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Keegan Akin looks close to figuring it out for Orioles

After struggling mightily throughout the season, the former high-ranking prospect has started to make strides at the major league level.

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Baltimore Orioles v New York Yankees Photo by Rich Schultz/Getty Images

A reader and commenter on Camden Chat summed up Keegan Akin’s 2021 season succinctly, and accurately, after a recent outing of his.

“People were writing off Akin way too fast,” the commenter posted. “Baseball is hard.”

Baseball is hard. Few pitchers have done a better job of proving that than Akin during a season that has been equal parts trying, dismal, frustrating and demoralizing.

But the post’s other point was that, because baseball is hard, its players can still find a way to right the ship. And Akin has lately been flirting with proving that true as well.

After dropping three straight decisions to fall to 0-8, Akin began to show that, you know what, he might be able to hack it at this level after all. First game seven innings of three-hit and one-run ball against the Angels in a 13-1 win. Next came five innings while allowing two hits and one run against one of the best offenses in the sport in Toronto, a game the Orioles eventually won 4-2.

The comeback narrative took a bit of a dent with a rocky outing against the Yankees (four innings, three hits, four earned runs), but the fact is that, over his last three starts, the pitcher who left the mound on Aug. 20 with an 0-8 record, 7.92 ERA and .328 batting average against has gone 2-0 with a 3.38 ERA and a .145 and .593 opponents’ batting average and OPS, respectively.

If you’re an Orioles fan — a safe assumption if you’re reading this article — you had to like the way Akin looked in that second-to-last outing, against Toronto. It wasn’t like he was giving up the same hard shots he has been all season, and they were just finally finding Baltimore gloves. Akin instead looked in command, utilizing different areas of the strike zone, getting ahead of hitters and rarely giving them anything to handle over the heart of the plate.

Akin pitched with poise and calmness that you would think must be in short supply when you’ve become accustomed to seeing your pitches smacked all over the yard from the first at-bat of the game. It was a confident outing, and Akin looked more like a pitcher who’s gotten used to success than one who was coming off one bad start after another after another.

That’s a great development for the 26-year-old lefty, who was ranked the No. 15 prospect in the organization in 2020 and 11th best in 2019. The page hasn’t been completely turned from those summer struggles; as the Yankees game proved, Akin is still kind of flipping back and forth a bit.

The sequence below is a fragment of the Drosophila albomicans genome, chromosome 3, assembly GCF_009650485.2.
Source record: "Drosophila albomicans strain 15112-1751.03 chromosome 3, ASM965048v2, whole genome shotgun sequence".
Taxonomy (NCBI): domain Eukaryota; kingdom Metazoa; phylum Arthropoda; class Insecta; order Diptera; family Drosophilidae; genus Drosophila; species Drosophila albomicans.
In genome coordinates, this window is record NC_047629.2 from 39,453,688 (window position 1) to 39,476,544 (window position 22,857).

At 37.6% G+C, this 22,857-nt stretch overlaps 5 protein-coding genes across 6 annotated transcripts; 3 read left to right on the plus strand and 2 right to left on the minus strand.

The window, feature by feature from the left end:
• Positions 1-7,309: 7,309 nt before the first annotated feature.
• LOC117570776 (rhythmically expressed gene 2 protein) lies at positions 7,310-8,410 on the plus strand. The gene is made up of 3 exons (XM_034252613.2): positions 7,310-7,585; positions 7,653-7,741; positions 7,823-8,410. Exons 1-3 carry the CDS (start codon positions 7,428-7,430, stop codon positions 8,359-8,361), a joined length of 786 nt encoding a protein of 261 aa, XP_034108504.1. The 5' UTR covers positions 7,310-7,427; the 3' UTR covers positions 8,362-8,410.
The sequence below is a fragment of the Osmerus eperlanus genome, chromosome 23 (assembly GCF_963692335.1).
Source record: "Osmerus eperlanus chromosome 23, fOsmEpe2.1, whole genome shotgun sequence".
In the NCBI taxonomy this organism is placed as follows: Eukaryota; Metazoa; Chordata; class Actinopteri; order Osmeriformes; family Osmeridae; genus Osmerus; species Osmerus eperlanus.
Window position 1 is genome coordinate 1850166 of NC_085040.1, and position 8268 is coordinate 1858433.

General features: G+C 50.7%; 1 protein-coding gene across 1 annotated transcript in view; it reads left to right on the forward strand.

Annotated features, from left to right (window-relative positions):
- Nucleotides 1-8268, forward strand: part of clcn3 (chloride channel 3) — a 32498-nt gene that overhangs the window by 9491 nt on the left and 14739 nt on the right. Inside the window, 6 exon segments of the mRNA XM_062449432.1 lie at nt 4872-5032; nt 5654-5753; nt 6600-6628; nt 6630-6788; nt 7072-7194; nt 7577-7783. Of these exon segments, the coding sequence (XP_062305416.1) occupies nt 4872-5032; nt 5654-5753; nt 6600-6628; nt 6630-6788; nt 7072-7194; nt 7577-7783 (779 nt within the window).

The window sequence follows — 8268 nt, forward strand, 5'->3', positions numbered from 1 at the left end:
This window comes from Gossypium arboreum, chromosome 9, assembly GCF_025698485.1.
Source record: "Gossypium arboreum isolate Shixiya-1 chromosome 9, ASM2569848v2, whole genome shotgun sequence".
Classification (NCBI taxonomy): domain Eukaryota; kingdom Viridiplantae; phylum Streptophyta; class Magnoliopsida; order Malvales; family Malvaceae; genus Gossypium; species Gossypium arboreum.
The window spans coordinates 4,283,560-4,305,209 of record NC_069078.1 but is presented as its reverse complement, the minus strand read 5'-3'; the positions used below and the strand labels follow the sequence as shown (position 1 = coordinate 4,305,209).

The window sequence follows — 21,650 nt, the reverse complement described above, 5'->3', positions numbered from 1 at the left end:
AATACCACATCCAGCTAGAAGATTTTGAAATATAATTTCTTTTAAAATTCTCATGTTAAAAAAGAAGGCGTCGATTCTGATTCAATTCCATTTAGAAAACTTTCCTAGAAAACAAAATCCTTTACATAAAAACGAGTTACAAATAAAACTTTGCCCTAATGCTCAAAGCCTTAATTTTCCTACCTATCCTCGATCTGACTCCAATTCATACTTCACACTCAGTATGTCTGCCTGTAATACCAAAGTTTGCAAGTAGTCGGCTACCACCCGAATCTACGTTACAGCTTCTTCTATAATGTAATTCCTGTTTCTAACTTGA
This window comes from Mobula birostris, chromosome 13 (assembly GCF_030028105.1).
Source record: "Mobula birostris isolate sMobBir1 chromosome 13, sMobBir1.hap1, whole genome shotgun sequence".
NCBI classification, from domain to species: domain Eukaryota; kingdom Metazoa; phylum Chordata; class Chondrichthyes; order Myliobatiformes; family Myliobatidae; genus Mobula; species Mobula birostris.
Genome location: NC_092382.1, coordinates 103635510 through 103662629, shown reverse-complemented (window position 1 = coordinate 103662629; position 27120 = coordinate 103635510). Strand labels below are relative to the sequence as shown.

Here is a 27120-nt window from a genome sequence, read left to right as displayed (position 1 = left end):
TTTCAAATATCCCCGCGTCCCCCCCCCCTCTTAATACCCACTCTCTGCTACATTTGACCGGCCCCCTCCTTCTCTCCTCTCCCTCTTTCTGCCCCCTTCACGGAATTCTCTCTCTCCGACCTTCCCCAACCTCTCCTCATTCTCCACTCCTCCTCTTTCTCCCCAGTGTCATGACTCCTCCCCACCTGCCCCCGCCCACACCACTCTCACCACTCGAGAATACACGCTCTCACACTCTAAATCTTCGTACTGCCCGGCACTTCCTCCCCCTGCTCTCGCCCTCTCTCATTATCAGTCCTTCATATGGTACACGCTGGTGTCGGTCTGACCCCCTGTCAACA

But it’s encouraging that Akin has been able to regain his footing and find the success that he had found earlier in the season. In his first six outings, Akin had a 3.60 ERA, and his sixth appearance was the best of the bunch as he pitched five shutout innings against Cleveland.

Then came the miserable next 12 games, during which Akin’s ERA ballooned to 9.89 and he looked as lost as Dean Kremer did at the start of the year. He was getting hammered each time out, and it was looking like Akin was just not cut out for the big time, and had run headlong into his ceiling as a pitcher.

Now, however, Akin is showing that there’s, as they say, some “there” there. As the Yankees outing showed, it’s a process, and Akin will probably have a few more times where he takes his lumps. As long as he balances them with some more outings like he had against the Angels and Blue Jays, then that process continues, and continues in a direction the Orioles’ ever-so-patient front office would be happy with.

One needs only to look at the story of Zack Greinke, who went 5-17 with a 5.80 ERA four years before winning the Cy Young Award, as an example of how you can have all the talent you need, still struggle mightily, and still come back. This isn’t saying Akin is anywhere near the pitcher Greinke has been, but it just goes to show, again, that baseball is hard. And success for even the best can be hard-earned.

However his next few starts go, Akin deserves credit for fighting back from the depths of June and July and getting the arrow to point back up. Some pitchers get humbled and don’t recover. There’s a similar story going on with Kremer, who impressed at times in 2020, stumbled to start this year, and even in Triple-A hasn’t been able to straighten things out. Akin, for the moment, seems like he either has, or is on to something.

If he has, it’s a big boost for the Orioles’ rebuild, which is doing well in quality but is still in need of some quantity. Players like Adley Rutschman and Grayson Rodriguez and D.L. Hall are the reason the Orioles’ system was ranked so highly recently, but as Dan Connolly pointed out, when you get past the studs at the top, there’s not as much depth as you would want.

Players like Rutschman and Rodriguez certainly look like players who can make the O’s a lot better, but in order for this rebuild to truly succeed, in order for this team to become one that competes and contends for division and American League championships, those second-tier prospects ranked around eighth, 10th, 12th, 15th are going to need to come through.

Akin would fall into that group. He’s got a long way to go. But after looking like a lost cause earlier in the season, he’s showing that he might just be figuring things out.